Creative Commerce Lions

The Creative Commerce Lions celebrate the innovative and creative approach to online and offline commerce, payment solutions and transactional journeys.

Commerce is often seen just as a transaction - where the focus is friction reduction, but it presents so much more potential and opportunities for brands.

With a lot more experimentation and sophistication in this fiercely disruptive and exciting space, the Creative Commerce Lions champion trailblazers from brands and retailers who are pioneering “new” forms of commerce - cashless, omnichannel, immersive, experience - to promote better buying experiences.

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What the jurors are looking for.

Entries will need to demonstrate how innovation and optimisation at any point of the end-to-end customer journey led to increased consumer engagement and commercial success.

A number of criteria will be considered during judging and weighted as follows: 30% Idea, 20% strategy, 20% execution, 30% results.

The same piece of work can be entered up to four times in Creative Commerce. However, the same piece of work may only be entered once in ‘A. Creative Commerce: Sectors’.

Creative ecommerce

Tienda Cerca

In March 2020 daily life radically changed. Activities that could lead to crowds were limited and a restrictive quarantine that forced Colombians to stay at home was implemented indefinitely.

In Colombia, local, family-owned markets make up 52% of ABInbev’s consumer market share – so when 23% of corner shops closed during quarantine, the drinks giant looked for ways to use its reach to keep shops selling and customers buying.

They worked to digitise every store, in every corner on every block, in every neighbourhood to create a powerful online shop: Tienda Cerca. All customers had to do to get their daily provisions was to share their location and place their order with their local grocer using WhatsApp.



Secret Menu

How do you increase customer engagement, app downloads, and most importantly, sales? If you’re KFC you make your app less intuitive by increasing the number of touch-points and making it hard to find the best products.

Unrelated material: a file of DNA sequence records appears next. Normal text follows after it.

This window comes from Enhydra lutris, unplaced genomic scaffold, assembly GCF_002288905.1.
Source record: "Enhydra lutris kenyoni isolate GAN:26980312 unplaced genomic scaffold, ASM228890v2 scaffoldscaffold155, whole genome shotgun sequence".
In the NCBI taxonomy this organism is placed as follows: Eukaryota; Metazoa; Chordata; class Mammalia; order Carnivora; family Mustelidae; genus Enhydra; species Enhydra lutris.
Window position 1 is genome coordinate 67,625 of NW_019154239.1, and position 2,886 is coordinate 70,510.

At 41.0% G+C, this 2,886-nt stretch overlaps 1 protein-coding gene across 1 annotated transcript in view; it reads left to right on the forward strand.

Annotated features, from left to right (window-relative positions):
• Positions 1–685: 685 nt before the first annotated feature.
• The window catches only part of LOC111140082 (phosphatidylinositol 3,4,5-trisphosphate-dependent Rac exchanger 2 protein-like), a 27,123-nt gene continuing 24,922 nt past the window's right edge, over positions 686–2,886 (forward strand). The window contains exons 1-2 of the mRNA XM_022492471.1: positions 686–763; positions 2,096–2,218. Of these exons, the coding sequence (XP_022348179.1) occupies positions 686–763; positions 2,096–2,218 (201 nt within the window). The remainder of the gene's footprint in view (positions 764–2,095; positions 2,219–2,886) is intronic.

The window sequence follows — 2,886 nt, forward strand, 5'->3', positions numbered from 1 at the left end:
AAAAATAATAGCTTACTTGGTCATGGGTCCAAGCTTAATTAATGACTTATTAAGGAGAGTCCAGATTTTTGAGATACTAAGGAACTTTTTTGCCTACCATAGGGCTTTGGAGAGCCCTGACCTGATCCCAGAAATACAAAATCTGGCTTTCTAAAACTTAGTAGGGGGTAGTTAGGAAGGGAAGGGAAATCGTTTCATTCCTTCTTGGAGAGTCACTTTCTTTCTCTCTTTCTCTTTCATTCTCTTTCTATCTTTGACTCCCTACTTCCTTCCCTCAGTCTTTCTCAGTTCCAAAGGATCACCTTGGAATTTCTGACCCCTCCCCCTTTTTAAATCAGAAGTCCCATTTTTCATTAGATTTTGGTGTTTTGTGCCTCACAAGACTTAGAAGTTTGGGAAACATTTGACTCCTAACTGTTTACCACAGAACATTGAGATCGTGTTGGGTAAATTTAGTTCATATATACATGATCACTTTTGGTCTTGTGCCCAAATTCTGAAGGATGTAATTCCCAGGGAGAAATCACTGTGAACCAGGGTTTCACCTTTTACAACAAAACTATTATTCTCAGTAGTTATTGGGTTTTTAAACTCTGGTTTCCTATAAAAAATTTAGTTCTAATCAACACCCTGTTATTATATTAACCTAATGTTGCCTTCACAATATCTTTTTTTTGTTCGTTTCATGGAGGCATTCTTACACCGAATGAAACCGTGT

Confused? KFC discovered that its staff love ‘hacking’ the menu to invent crazy new products. So Ogilvy Australia Sydney hid their creations in a Secret Menu deep within the app, featuring never-before-seen creations invented by crew members. Then waited for someone to find it.

When someone uncovered the Secret Menu, they were motivated to share it on social media, bringing new users into the journey. The goal was to acquire and retain users and disrupt traditional UX methods entirely. It’s fair to say that the gamble paid off, proving that the best customer journey isn’t always the smoothest one.

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Buy With Your Time

With IKEA’s superstores located on the outskirts of the city, a trip there becomes a long journey that takes time and effort. IKEA rewarded that commitment with an activation that converted the time spent getting to the brand’s stores into a currency that allowed customers to buy its products.

Using their Google Maps timelines, customers were able to find how much they “spent” on previous trips to the store with a converted time currency. Going from one department to another, they saw different products priced as returns for their time spent on their previous IKEA trips.

From being able to find how much time they spent on previous IKEA trips to finding the products in-store with the time currency implemented, to showing it to the cashier who converted their time into a real-world price, IKEA created a brand experience that helped its customers to make the most out of the precious time they have.

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